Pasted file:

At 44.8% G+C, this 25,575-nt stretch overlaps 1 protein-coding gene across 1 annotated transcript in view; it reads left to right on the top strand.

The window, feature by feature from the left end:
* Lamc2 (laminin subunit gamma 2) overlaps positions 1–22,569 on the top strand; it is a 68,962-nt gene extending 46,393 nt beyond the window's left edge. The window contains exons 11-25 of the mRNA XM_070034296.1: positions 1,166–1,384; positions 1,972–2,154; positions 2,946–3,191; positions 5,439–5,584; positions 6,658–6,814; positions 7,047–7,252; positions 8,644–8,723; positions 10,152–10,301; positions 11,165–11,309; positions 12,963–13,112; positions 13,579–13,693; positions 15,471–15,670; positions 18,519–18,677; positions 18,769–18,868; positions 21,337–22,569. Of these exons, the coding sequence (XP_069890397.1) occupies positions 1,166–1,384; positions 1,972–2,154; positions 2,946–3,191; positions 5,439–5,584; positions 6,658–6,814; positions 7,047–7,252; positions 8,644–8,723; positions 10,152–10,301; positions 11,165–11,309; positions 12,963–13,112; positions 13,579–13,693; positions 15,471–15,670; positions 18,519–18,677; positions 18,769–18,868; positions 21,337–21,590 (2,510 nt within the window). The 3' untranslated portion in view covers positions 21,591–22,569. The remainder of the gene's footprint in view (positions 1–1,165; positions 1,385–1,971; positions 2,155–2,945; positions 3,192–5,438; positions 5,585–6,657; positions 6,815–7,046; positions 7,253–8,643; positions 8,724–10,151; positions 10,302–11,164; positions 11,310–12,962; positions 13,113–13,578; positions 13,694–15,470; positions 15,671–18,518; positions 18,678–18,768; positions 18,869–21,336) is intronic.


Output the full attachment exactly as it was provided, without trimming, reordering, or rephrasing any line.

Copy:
At 44.8% G+C, this 25,575-nt stretch overlaps 1 protein-coding gene across 1 annotated transcript in view; it reads left to right on the top strand.

The window, feature by feature from the left end:
* Lamc2 (laminin subunit gamma 2) overlaps positions 1–22,569 on the top strand; it is a 68,962-nt gene extending 46,393 nt beyond the window's left edge. The window contains exons 11-25 of the mRNA XM_070034296.1: positions 1,166–1,384; positions 1,972–2,154; positions 2,946–3,191; positions 5,439–5,584; positions 6,658–6,814; positions 7,047–7,252; positions 8,644–8,723; positions 10,152–10,301; positions 11,165–11,309; positions 12,963–13,112; positions 13,579–13,693; positions 15,471–15,670; positions 18,519–18,677; positions 18,769–18,868; positions 21,337–22,569. Of these exons, the coding sequence (XP_069890397.1) occupies positions 1,166–1,384; positions 1,972–2,154; positions 2,946–3,191; positions 5,439–5,584; positions 6,658–6,814; positions 7,047–7,252; positions 8,644–8,723; positions 10,152–10,301; positions 11,165–11,309; positions 12,963–13,112; positions 13,579–13,693; positions 15,471–15,670; positions 18,519–18,677; positions 18,769–18,868; positions 21,337–21,590 (2,510 nt within the window). The 3' untranslated portion in view covers positions 21,591–22,569. The remainder of the gene's footprint in view (positions 1–1,165; positions 1,385–1,971; positions 2,155–2,945; positions 3,192–5,438; positions 5,585–6,657; positions 6,815–7,046; positions 7,253–8,643; positions 8,724–10,151; positions 10,302–11,164; positions 11,310–12,962; positions 13,113–13,578; positions 13,694–15,470; positions 15,671–18,518; positions 18,678–18,768; positions 18,869–21,336) is intronic.